The Spanish ambassador to Namibia, Carmen Diez visited Kalahari Wild Silk in Leonardville in the Omaheke region, as part of a familiarisation tour.
During her one-day visit on Monday this week, Diez was keen to observe the process of hand making a wide range of products such as shawls, throws, bed covers as well as many other products.
The Spanish delegation toured the cooperative's facilities witnessing the entire process from the removal of the silk from the cocoon and the creation of thread to the the final weave.
Diez was able to talk to the women about their work, and how the cooperative has improved their living conditions and those of their families.
The Spanish Government has been supporting the organisation from 2010 and has so far injected about N$1 million into its projects. The project aims to contribute to reduction of poverty and enhance a secure livelihood amongst the community.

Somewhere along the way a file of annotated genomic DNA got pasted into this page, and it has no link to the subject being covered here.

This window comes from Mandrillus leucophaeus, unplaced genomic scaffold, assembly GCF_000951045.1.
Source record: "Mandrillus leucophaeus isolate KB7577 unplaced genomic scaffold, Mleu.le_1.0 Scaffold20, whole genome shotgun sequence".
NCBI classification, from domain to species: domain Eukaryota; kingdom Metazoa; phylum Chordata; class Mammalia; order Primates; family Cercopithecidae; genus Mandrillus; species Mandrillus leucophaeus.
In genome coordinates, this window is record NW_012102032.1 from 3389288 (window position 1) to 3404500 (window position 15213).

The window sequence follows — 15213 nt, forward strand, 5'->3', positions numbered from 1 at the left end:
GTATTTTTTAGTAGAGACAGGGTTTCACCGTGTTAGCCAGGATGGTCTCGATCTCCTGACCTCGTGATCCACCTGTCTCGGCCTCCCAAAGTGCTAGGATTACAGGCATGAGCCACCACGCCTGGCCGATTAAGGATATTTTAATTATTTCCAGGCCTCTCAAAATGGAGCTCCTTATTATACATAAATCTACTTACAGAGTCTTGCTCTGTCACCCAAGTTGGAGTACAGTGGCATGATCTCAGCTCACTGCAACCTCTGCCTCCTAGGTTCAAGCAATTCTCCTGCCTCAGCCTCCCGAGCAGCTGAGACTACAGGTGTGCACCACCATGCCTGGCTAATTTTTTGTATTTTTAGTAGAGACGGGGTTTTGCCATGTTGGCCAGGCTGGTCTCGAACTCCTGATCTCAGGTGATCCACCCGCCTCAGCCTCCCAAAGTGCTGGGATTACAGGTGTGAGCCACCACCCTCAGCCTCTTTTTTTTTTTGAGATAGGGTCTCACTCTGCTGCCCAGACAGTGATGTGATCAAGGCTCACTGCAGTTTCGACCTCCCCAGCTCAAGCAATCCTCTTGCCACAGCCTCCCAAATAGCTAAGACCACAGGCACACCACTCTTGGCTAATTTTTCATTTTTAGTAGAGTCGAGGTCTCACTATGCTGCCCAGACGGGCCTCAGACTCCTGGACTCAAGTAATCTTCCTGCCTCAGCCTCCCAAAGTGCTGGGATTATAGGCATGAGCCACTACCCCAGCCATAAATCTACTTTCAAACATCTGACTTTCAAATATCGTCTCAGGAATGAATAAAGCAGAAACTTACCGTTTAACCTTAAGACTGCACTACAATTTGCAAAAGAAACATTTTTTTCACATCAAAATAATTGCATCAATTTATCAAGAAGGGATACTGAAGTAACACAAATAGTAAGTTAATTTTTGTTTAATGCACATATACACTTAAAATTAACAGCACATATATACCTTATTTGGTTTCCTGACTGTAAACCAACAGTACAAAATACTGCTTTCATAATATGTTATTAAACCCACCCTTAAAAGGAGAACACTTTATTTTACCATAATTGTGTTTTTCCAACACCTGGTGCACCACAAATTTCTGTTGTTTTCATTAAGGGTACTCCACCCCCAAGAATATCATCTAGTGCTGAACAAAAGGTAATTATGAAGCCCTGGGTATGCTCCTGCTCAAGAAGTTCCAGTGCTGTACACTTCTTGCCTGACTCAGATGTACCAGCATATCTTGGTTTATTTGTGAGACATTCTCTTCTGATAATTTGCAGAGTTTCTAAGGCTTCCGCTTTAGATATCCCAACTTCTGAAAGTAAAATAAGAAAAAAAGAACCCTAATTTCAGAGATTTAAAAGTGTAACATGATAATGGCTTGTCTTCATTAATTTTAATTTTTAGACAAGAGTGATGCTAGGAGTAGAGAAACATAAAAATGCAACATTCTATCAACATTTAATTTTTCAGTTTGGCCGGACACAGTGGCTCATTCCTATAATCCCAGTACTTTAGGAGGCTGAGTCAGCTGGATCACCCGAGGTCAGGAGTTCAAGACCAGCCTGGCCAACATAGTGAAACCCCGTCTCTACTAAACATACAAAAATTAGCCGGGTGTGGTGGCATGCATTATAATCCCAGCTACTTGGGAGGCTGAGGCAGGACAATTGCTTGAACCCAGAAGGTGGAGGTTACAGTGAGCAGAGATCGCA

The project's focus is on providing regular employment and income to members of the community through the collection of wild silk cocoons and participation in processing the silk into yarns and silk products.
The overall objective of the project is in line with Vision 2030 - which is to reduce poverty to manageable levels.
The establishment of the silk processing and manufacturing factory in a rural set up, corresponds with the national goal of laying a foundation for transforming Namibia into an industrial society.
With this project, the Spanish government is fulfilling its commitments with Namibia, which are aimed at reducing inequalities between men and women, whether it is in regard to access to economic resources, access to land or the institutional representation of women.
Development cooperation between the two countries started shortly after Namibia got independent. Since then, both countries have held regular meetings in order to jointly identify priority areas of action to support the development of the country. The last meeting took place in Madrid in 2011 where the Development Partnership Framework which will be valid until 2015, was signed.